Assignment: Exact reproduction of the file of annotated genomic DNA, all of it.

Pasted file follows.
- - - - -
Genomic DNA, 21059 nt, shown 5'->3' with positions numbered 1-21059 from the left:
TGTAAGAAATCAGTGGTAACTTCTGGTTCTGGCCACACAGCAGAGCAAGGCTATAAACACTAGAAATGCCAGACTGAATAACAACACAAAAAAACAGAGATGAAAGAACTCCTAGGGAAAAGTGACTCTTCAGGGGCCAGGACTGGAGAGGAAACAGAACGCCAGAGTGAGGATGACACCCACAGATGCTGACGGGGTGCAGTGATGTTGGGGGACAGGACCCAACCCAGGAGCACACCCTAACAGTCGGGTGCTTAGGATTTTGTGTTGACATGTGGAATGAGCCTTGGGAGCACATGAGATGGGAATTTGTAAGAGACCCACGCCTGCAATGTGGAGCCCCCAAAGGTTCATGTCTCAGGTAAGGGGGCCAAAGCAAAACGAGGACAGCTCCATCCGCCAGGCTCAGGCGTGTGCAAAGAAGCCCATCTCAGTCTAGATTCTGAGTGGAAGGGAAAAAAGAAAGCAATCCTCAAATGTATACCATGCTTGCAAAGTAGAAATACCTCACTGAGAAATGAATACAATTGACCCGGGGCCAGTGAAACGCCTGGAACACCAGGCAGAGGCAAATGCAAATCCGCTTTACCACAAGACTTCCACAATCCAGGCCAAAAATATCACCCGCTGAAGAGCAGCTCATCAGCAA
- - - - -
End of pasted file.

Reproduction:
Genomic DNA, 21059 nt, shown 5'->3' with positions numbered 1-21059 from the left:
TGTAAGAAATCAGTGGTAACTTCTGGTTCTGGCCACACAGCAGAGCAAGGCTATAAACACTAGAAATGCCAGACTGAATAACAACACAAAAAAACAGAGATGAAAGAACTCCTAGGGAAAAGTGACTCTTCAGGGGCCAGGACTGGAGAGGAAACAGAACGCCAGAGTGAGGATGACACCCACAGATGCTGACGGGGTGCAGTGATGTTGGGGGACAGGACCCAACCCAGGAGCACACCCTAACAGTCGGGTGCTTAGGATTTTGTGTTGACATGTGGAATGAGCCTTGGGAGCACATGAGATGGGAATTTGTAAGAGACCCACGCCTGCAATGTGGAGCCCCCAAAGGTTCATGTCTCAGGTAAGGGGGCCAAAGCAAAACGAGGACAGCTCCATCCGCCAGGCTCAGGCGTGTGCAAAGAAGCCCATCTCAGTCTAGATTCTGAGTGGAAGGGAAAAAAGAAAGCAATCCTCAAATGTATACCATGCTTGCAAAGTAGAAATACCTCACTGAGAAATGAATACAATTGACCCGGGGCCAGTGAAACGCCTGGAACACCAGGCAGAGGCAAATGCAAATCCGCTTTACCACAAGACTTCCACAATCCAGGCCAAAAATATCACCCGCTGAAGAGCAGCTCATCAGCAA